HomeFruit TreesApple TreesLiberty Apple Tree

Liberty Apple Tree

(44 customer reviews)


Begins shipping mid-April.

Pollinator required to bear fruit

Begins shipping
early September

Pollinator required to bear fruit

An abundant tree that performs where McIntosh won’t.

Its disease-resistant nature means it’s low-upkeep—no need to spray for apple scab, cedar apple rust, fire blight or powdery mildew. The fruit is partly yellow, with overlays of scarlet red that look so pretty on the tree. The fruit flesh is snowy and crisp, with a pleasant balance of sweet and tart. Excellent for fresh eating, cooking or canning. Keep some and use them later—storage actually improves the flavor! Originated in Geneva, New York in 1955. Cold-hardy. Ripens in September. Pollinator required: Choose any other apple variety. A licensed variety of Cornell University.


Bloom ColorWhite
Ripens HarvestSeptember
Fruit ColorRed
Fruit SizeLarge
Soil CompositionLoamy
TasteModerately Tart
Soil pH Level6-7
Soil MoistureWell Drained
Shade LevelFull Sun
Years to Bear2-5
Bloom PeriodEarly – Mid
Hardiness Zone Range4-7

Size & Spacing

Mature Size

Semi-Dwarf  3.5 – 4.5 m tall x 3.5 – 4.5 m wide (12 – 15′ tall x 12 – 15′ wide)

Recommended Spacing

Semi-Dwarf 3.5 – 4.5 m (12 – 15′)

Ship Height

Semi-dwarf, Bare-root Ships 0.9 – 1.2 m tall (3-4′ tall) with a 9.5 mm (3/8″) trunk.
Supreme Semi-Dwarf EZ Start® Ships 0.9 – 1.2 m (3-4′) Tall with advanced root system in a 12.7×12.7×30.5 cm (5x5x12″) EZ Start® Pot.


This variety requires another one for adequate pollination.

Cross-pollination by a different variety is key to its growing and bearing success. Plant a different variety within 15 meters (50 feet) for best pollination.

Recommended Pollinators: Buckeye Gala, Cortland, Empire, Royal Empire, Honeycrisp, SnowSweet, Granny Smith

How do I find my Hardiness Zone?

Canada’s Plant Hardiness Zones will tell you which plants will do well in your particular climate. Each zone is determined by the lowest average winter temperature recorded in a given area. Hardiness Zone information is included on all tree and plant product pages, so you know instantly whether a certain plant is likely to succeed where you live. Natural Resources Canada provides helpful options to find your zone:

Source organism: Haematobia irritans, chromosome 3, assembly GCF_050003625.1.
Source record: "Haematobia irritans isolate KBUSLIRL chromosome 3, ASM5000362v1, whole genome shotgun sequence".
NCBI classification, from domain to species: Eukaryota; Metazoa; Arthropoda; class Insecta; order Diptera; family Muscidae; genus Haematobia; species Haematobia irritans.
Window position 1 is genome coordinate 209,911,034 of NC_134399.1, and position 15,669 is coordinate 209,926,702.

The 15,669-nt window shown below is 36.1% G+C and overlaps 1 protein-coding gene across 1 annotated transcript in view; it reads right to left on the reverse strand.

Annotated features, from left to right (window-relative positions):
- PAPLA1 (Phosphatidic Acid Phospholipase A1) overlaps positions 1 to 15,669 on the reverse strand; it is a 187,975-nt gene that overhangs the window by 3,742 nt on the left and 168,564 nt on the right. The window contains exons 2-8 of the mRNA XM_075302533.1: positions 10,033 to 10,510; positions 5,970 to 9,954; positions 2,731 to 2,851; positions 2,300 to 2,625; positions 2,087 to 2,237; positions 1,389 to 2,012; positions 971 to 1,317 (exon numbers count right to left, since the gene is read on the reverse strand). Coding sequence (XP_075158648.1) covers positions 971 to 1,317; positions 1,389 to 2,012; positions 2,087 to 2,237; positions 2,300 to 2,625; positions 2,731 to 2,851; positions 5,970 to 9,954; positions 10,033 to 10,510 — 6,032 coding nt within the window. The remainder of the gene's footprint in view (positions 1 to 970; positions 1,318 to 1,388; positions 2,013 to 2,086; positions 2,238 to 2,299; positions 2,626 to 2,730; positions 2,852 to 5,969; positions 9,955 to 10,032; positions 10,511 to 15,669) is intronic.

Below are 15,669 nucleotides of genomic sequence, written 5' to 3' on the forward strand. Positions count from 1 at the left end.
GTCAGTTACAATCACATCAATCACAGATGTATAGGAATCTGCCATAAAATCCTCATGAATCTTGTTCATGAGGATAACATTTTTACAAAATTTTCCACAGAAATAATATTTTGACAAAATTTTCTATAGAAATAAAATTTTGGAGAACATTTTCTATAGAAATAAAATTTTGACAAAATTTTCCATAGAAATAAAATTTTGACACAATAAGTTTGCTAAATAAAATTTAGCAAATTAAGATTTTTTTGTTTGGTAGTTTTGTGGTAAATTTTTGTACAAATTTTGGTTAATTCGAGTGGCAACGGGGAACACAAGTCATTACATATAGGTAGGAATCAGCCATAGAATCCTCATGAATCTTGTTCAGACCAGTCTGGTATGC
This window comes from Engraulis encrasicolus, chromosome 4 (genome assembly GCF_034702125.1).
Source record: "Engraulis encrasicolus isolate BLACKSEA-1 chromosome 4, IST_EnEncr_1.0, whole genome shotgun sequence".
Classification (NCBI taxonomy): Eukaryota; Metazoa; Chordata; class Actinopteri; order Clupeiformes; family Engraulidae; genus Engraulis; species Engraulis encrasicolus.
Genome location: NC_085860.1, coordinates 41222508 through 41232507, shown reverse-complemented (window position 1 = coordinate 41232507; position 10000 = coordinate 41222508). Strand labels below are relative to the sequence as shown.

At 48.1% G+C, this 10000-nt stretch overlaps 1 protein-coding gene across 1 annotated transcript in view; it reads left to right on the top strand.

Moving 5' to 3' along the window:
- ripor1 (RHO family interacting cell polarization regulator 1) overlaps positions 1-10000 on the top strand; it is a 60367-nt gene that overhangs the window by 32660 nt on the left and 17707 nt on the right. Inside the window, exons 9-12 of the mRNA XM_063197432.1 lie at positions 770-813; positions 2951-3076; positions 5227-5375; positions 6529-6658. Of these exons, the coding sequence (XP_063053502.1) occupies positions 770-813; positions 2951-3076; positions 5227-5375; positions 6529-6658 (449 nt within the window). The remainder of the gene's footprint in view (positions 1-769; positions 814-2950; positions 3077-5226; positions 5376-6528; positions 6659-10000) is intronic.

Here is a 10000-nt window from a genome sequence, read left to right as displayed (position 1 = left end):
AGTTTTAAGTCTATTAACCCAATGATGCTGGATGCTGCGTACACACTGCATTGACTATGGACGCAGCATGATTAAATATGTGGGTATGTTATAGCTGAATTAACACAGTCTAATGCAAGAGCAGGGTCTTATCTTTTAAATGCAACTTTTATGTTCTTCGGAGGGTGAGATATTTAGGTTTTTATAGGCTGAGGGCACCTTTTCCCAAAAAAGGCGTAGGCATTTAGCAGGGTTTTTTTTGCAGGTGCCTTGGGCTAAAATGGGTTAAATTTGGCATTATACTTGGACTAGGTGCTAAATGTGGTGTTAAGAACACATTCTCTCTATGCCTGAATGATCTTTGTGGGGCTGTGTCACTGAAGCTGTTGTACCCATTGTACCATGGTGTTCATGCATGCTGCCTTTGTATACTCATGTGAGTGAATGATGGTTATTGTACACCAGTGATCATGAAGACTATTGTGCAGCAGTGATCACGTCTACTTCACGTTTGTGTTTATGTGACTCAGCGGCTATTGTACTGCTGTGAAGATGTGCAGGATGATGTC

Find your zone by province and municipality »

Find your zone using an interactive map »

44 reviews for Liberty Apple Tree

  1. Dan Dixon

    I’ve got about 10 of these in our orchard. I have 30ish other varieties. This is my FAVORITE. I spray only with very mild stuff (soap, BT, serenade, surround clay). We lose the whole orchard crop here between Dayton and Columbus Ohio, about 2 out of 5 years, to late freeze/frost. Last year we lost the whole orchard to 26F on 5/14. Cedars are everywhere here. Cedar apple rust is a huge problem here. Our soil is loamy and incorrigibly alkaline. It is quite wet here – 40”/year. Our orchard is in the best site on our farm, but it’s not ideal. Too wet and not on a hillside but just up above the “bottom” where all the apples died (but the peaches and pie cherries thrive to this day). My honeycrisps didn’t even bloom this year. The goldrush set an appropriate amount of fruit, but they mostly looks like dog sh*t. The 10 Liberties are bearing for the first time this year (although they would have last year save the late freeze). They are 7-9’ tall and 8-10’ wide (trained yearly). They set an appropriate crop that didn’t need thinned and have brought it to just shy of picking. Having never tasted one, I was worried that I had 10 trees from which I might not like the fruit. To my pleasure, I have discovered that the apples are absolutely wonderful to eat. Sweet tart, crisp, and juicy (still a tad green as I write) Absolutely beautiful and 95% unblemished, given my very mild spray. Of those 10, five are “across the creek” where I do not spray. That is the Cider orchard. The apples on the unsprayed trees are growing and although somewhat blemished, will be perfect for cider. That, with no spray. Most of my other apples, save the redfree and the Orleans antique, suffer some amount of scab and cedar apple rust even given my spray. Not these. These liberty apples are absolutely beautiful and quite large. I’m so happy with these I’m considering cutting the tops off my sorry-@ss goldrush trees (the trees are actually beautiful the fruit is horrible looking) and grafting liberty tops onto to them. I really like that I didn’t have to thin them and I still got appropriate crop of very large apples. This tree gets my only “best tree” rating.